Sadly, this is just the beginning of the issues with the Federal Exchange. Every request made to the site, initiates a call to Google Analytics. What the hell? Analytics should not be used to track user activity within the private parts of an application. That creates a massive opportunity for information leakage. If you want to use it on the front page of the website, fine. If you want to use it on the login page, fine. But after I'm logged in? Fuck that noise. That's completely unacceptable. Of course that's not even the worst of it. The app is also tossing requests to Double Click servers and there is certainly no rational explanation for that. But of course it goes even further by making calls to chartbeat.net, which is a service similar to Google Analytics. What the hell? Just how many ways am I being tracked by external entities as I use this exchange? Is this even legal?

Hell I haven't even begun to lam-blast the design of the application itself. On the front end it appears that the majority of the sub-screens are embedded as client side templates within the original markup (hence the huge amount of HTML the main page contains). The format of the templates is not one I'm familiar with but that's not overly relevant. In any event most of the navigation through the site consists of ajax calls, the output of which is being rendered against the appropriate template. When it works. Which is to say that the individual AJAX calls sometimes go quickly and other times they time out after a few minutes. Nevertheless even going to the login page of this app pulls down 86 separate files from various sites. Because of the aforementioned tracking utilities, every single subsequent AJAX request is being saddled with numerous other requests to third party entities.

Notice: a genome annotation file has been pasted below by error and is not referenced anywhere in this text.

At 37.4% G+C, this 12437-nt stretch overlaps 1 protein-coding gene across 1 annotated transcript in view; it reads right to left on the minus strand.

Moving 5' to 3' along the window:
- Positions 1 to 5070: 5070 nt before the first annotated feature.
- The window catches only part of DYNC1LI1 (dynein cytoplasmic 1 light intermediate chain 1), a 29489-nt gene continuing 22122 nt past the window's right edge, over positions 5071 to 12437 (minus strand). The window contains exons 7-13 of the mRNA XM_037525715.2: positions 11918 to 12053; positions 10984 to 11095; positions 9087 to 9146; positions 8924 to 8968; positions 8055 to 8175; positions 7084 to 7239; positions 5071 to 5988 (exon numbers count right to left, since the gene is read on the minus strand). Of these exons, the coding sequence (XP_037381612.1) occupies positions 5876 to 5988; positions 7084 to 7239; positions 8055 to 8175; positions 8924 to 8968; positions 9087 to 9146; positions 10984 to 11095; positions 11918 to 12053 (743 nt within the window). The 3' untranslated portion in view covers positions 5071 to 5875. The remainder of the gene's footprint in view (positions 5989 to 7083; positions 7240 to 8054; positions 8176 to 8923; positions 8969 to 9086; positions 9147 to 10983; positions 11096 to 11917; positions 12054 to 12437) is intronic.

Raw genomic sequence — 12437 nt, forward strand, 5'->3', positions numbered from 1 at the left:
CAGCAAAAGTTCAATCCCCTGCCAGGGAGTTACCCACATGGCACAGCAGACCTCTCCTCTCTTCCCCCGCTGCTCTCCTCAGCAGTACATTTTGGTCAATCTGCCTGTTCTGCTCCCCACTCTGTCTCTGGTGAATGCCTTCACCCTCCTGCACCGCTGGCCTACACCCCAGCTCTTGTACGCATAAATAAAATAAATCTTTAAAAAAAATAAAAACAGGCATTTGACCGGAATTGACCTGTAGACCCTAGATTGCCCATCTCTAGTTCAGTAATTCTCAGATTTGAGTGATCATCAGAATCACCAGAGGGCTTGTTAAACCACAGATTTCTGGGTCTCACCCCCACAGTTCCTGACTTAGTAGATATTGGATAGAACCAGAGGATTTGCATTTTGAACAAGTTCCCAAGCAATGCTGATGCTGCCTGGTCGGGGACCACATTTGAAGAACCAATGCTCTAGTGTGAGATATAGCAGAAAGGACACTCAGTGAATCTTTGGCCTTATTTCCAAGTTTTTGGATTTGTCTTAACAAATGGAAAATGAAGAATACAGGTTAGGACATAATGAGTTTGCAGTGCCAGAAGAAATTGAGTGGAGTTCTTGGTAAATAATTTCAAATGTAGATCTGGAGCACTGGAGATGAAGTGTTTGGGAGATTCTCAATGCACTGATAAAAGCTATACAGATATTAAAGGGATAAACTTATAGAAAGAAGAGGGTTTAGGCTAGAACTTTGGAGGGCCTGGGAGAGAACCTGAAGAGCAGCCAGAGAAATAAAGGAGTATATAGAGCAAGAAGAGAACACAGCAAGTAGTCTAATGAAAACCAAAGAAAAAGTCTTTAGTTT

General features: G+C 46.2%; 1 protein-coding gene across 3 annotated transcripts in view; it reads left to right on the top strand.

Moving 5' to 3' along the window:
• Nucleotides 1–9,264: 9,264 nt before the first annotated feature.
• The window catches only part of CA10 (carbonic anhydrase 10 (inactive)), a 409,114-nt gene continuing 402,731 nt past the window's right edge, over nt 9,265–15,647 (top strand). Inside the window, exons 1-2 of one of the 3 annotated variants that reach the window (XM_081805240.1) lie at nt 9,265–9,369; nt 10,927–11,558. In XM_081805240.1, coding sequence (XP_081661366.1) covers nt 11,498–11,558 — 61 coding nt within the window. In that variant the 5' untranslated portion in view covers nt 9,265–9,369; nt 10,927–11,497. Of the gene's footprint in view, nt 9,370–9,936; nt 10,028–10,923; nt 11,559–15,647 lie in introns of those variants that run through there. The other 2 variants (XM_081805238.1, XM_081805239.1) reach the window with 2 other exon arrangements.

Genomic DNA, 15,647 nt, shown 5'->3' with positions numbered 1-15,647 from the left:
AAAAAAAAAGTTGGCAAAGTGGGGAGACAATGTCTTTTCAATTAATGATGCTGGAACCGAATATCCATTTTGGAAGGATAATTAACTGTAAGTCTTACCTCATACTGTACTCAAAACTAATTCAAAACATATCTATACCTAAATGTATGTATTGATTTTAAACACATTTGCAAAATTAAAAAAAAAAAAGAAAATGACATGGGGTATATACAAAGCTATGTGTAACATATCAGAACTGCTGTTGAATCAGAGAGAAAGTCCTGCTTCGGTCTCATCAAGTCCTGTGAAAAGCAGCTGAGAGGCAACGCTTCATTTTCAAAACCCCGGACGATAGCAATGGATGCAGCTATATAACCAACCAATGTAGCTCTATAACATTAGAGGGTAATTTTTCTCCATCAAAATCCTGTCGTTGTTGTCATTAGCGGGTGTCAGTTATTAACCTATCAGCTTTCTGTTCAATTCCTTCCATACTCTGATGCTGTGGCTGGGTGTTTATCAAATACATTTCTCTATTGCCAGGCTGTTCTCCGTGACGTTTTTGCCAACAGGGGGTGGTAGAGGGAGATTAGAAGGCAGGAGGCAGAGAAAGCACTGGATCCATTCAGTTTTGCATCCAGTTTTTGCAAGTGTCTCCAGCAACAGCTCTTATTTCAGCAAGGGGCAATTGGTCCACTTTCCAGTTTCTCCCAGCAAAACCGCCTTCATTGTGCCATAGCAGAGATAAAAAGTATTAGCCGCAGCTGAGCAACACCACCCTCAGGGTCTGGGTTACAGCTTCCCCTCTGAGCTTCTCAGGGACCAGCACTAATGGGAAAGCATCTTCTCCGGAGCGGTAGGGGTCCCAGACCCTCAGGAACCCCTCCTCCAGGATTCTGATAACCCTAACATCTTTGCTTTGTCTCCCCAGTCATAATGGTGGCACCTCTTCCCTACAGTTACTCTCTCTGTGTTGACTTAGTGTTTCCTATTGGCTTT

On the surface this design is alright - until you consider the fact that they are embedding the content for a lot of templates that may or may not be relevant to the user depending upon their location in the workflow of the application. I may not require the template for the identity proofing page, especially if I've already completed it (or as in my case I've completed and not completed it all at the same time). So instead of embedding these templates within the raw HTML sent to each and every user, the templates should have been placed into separate static template files on a high availability CDN (Content Delivery Network) and only loaded as required. This gives the end user's browser the opportunity to cache these resources once they are requested and prevents the app from having to send them to the user over and over again.

At the end of the day the cost for implementing the federal exchange has exceeded $600 million (this figure includes the $88 million CGI themselves has received) and I can't imagine why. This application is terrible. It is essentially a "How Not To" manual for web application development and load balancing. The deeper I dig into it, the more I find that is wrong with it. Given the slipshod development work here, I can only imagine what a nightmare this site is on the security end of things. Sadly they already have my social security number. Dammit.